Cultivated and prized since before recorded history, wheat made sizable human populations possible because of its high protein and nutrient content. It was easy to preserve and store for long periods of time. Today, wheat is the most commonly grown grain in the world, with nearly 700 million metric tons produced yearly. Varieties of wheat grow in a wide range of climates, water conditions and elevations, and at different times of the year. Wheat dubbed "winter" and "spring" reflect some of that diversity.
What is called "winter wheat" doesn't actually grow in the winter. It's planted in the fall, when it germinates and grows through the cool days and nights until the weather turns cold. At that point, the plants enter into a dormant period, where they wait for the spring to warm them sufficiently to finish growing and fruiting. Harvest takes place in the middle to late spring.
Spring wheat is more quick-growing than its winter cousin. It is planted in the spring. It grows through the spring and summer, and is ready for harvest by the late summer or early fall.
It takes a well-trained eye to tell winter and spring wheat berries apart. Winter varieties are slightly larger than the spring seeds, and narrower, with one tapered end. Spring berries are a bit rounder and glossier in appearance.
Seed Variety Advantages
Winter wheat, having been exposed to colder temperatures during growth, tends to have a higher carbohydrate content, which some prize for growing wheat grass. Insects, molds and fungus are fewer during the colder growing months, so winter varieties usually do not have as many pesticides sprayed on them. Since winter wheat is also less expensive for farmers to produce, it is also usually slightly cheaper for buyers.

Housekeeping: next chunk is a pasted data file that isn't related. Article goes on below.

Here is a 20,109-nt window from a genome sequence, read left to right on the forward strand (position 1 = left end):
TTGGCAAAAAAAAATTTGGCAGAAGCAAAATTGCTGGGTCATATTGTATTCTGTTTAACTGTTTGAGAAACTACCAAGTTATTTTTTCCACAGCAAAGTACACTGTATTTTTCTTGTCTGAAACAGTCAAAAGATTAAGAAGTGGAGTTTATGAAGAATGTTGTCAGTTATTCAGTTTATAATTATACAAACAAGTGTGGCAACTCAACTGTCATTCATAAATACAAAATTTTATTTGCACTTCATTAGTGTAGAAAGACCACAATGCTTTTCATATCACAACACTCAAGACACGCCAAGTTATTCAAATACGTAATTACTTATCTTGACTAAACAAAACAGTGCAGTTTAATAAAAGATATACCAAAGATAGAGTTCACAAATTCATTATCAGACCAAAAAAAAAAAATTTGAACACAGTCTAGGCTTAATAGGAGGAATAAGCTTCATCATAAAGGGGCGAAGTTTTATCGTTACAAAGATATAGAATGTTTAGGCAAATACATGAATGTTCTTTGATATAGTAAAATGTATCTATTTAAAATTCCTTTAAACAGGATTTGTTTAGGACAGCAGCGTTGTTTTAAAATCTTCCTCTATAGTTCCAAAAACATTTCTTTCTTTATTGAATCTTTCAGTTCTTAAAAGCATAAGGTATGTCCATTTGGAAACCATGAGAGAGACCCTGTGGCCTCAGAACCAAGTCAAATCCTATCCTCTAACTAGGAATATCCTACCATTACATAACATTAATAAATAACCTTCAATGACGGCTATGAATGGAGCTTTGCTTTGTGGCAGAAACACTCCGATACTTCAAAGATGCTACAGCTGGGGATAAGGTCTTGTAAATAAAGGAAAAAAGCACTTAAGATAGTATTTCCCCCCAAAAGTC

About three-quarters of the wheat grown in the United States is of a winter variety. It's favored because it can grow at a time when not much else can, but spring wheat competes with other crops. Spring wheat is generally higher in protein, favored for breads. Both varieties are good for pasta and cereal. Both store well.
Other Wheat Seed Distinctions
Wheat seeds also differentiate by "hard" versus "soft," and "red" versus "white." Hard wheat has a harder endosperm than soft wheat, and also contains more protein than soft. Red wheat has a reddish color in appearance, from its outer seed coat. The color also carries with it a slightly bitter taste. White wheat has been genetically modified to to remove the coloration and thus it tastes a bit milder and sweeter.